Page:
Benedicktus: That's a great summary, Jeremy. I've learned some new things and I've known you for a few years and I just learned about the ROTC thing. So, I was going to high school in Los Angeles in 1967 and there was a lot of cannabis around from Mexico in from and some coming back from the guys who went to Vietnam or in Europe. I was a good high school student and then in my senior year, some of it was available, so I tried to once or twice and I ended up writing my Advanced Placement class in Contemporary World Problems on cannabis. I gave a presentation in my high school class on it, because it was all about prohibition and, well, there wasn't a lot of information about it, so, I just talked about what was in the press about it. It was mostly the propaganda and the information that came out of the drug wars. It was all about the prohibition side, but I thought it was kind of cool that I was able to talk about that, and my instructor was okay with it.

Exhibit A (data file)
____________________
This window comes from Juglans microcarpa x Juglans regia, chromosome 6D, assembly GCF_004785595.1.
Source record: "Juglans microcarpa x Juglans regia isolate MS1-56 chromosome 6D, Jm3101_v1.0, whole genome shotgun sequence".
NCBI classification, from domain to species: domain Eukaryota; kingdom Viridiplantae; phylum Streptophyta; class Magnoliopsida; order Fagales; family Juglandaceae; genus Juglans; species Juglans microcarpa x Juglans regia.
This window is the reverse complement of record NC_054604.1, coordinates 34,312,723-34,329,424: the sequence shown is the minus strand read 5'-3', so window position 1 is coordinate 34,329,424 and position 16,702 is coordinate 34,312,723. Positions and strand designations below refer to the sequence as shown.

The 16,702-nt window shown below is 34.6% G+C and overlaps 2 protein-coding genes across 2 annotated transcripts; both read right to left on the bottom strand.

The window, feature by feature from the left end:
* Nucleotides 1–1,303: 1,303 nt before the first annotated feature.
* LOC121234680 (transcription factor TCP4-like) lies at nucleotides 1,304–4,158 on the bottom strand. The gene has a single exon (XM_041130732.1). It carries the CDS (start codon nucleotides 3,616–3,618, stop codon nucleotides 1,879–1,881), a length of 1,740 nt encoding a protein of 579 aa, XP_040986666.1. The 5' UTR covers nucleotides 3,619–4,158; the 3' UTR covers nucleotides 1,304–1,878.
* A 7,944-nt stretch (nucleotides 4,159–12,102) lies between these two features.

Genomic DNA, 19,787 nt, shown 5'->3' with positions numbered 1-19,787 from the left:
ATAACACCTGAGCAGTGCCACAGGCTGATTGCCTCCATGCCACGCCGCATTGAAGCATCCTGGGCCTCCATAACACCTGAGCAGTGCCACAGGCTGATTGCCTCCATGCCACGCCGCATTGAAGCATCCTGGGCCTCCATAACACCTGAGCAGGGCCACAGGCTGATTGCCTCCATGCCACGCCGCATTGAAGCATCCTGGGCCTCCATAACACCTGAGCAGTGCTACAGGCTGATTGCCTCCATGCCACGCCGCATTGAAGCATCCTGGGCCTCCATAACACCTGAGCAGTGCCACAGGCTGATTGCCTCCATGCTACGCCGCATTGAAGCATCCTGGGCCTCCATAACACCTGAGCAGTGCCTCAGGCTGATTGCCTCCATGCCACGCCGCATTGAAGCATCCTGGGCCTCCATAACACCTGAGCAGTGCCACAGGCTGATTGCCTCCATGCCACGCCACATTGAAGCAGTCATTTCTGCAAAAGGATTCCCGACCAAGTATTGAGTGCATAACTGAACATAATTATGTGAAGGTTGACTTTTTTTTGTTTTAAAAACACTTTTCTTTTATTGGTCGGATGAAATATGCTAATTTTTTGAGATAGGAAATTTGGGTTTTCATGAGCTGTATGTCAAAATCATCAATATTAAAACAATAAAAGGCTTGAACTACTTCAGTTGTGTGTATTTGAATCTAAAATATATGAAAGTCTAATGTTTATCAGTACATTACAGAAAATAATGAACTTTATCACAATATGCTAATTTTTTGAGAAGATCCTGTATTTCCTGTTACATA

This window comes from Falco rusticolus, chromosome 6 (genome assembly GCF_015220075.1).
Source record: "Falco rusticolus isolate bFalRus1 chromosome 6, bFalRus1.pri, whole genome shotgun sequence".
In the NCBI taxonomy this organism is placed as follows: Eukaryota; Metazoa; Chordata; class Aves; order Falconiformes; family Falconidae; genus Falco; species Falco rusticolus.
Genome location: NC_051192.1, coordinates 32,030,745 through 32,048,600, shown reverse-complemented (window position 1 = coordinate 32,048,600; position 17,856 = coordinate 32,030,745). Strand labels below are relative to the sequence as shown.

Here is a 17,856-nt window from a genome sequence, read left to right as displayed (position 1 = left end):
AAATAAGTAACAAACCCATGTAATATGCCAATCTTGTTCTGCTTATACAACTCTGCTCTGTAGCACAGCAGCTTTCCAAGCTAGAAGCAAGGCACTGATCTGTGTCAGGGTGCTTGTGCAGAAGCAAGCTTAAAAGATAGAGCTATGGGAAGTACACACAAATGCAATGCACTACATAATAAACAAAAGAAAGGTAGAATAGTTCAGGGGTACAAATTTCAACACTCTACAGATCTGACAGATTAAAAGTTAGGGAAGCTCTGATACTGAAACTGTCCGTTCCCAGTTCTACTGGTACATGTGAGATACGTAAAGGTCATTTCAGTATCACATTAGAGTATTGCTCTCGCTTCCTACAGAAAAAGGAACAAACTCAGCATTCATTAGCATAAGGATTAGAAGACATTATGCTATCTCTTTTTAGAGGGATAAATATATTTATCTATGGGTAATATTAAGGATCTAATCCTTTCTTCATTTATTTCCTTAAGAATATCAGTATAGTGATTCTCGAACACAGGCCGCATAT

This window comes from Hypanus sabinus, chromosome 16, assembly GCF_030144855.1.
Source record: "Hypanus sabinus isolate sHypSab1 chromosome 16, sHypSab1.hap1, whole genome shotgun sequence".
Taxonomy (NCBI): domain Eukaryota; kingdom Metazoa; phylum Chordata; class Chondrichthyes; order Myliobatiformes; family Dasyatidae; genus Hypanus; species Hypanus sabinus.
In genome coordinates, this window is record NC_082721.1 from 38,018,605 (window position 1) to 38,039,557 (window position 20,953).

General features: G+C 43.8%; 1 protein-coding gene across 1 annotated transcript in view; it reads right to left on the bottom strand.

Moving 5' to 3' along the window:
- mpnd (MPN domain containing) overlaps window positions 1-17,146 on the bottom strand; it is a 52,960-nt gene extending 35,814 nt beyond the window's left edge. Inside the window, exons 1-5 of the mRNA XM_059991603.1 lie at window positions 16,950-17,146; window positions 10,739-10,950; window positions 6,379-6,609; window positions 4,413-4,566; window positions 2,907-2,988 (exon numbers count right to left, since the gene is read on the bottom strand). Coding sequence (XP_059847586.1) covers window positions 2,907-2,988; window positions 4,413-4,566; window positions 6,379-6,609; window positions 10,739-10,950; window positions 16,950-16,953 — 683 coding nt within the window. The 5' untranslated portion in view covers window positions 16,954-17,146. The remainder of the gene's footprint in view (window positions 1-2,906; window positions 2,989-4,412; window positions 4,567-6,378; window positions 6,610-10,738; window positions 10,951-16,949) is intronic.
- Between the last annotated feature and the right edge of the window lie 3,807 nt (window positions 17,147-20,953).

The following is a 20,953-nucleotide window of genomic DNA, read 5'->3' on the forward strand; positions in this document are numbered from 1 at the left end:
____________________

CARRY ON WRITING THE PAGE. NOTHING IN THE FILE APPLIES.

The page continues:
But then I went to Los Angeles Community College and I had an unfortunately a low draft number at the same time I had to take an economics class because when you're a freshman, you have to take whatever's available. Sometimes you don't get it, and I hated economics. I lost my 2-S deferment and I was drafted for the Vietnam War. Then my stepmother at the time knew about a program in the Navy, and I applied for it, and I met the criteria to enlist in the Navy. I became a medical corpsman at San Diego and I applied for what they call a “secondary school specialty” and I was interested in psychology, so I went through that six month training become a psychiatric technician. I worked with all the Marines and Navy personnel at Oakland Naval Hospital with a psychiatric unit who came back who were psychiatrically disabled and at that time, most of them were suffering from something called Post Traumatic Stress Disorder (PTSD), but we didn't know. I think 1982 is when they finally created that diagnosis. I was in the Navy stationed in Oakland Naval Hospital from 1968 to 1972 and then I worked a little bit as a psychiatric technician at the University of San Francisco Crisis Unit and thought the psychology stuff was kind of interesting. Before I went to college, we did a little walk about, about three months of camping and backpacking. We ended up–my wife and I at the time, we were married at 21 years old because with the war that was going on and we thought “What the heck”–so, we ended up moving to Denver, Colorado. I used my GI Bill to go to the University of Colorado School of Nursing at the Medical Center in Denver. I graduated with a Bachelor of Science in Nursing in 1979 and I worked in mental health in inpatient and outpatient psychiatry until the recession hit and then I got a job at the Oregon House. We moved back to the west coast to Corvallis. It's just one of those serendipitous things: my wife's brother was living there and we went out to visit and then said, “Oh, this is Green Acres. This is beautiful.” We'll live in the Willamette Valley, which turned out to be the west coast of the Pacific Northwest and is a mecca for cannabis growing. It was all around us, but we had young kids and so we weren’t involved in recreational use and of course it was illegal back then, so you had to deal with surreptitiously.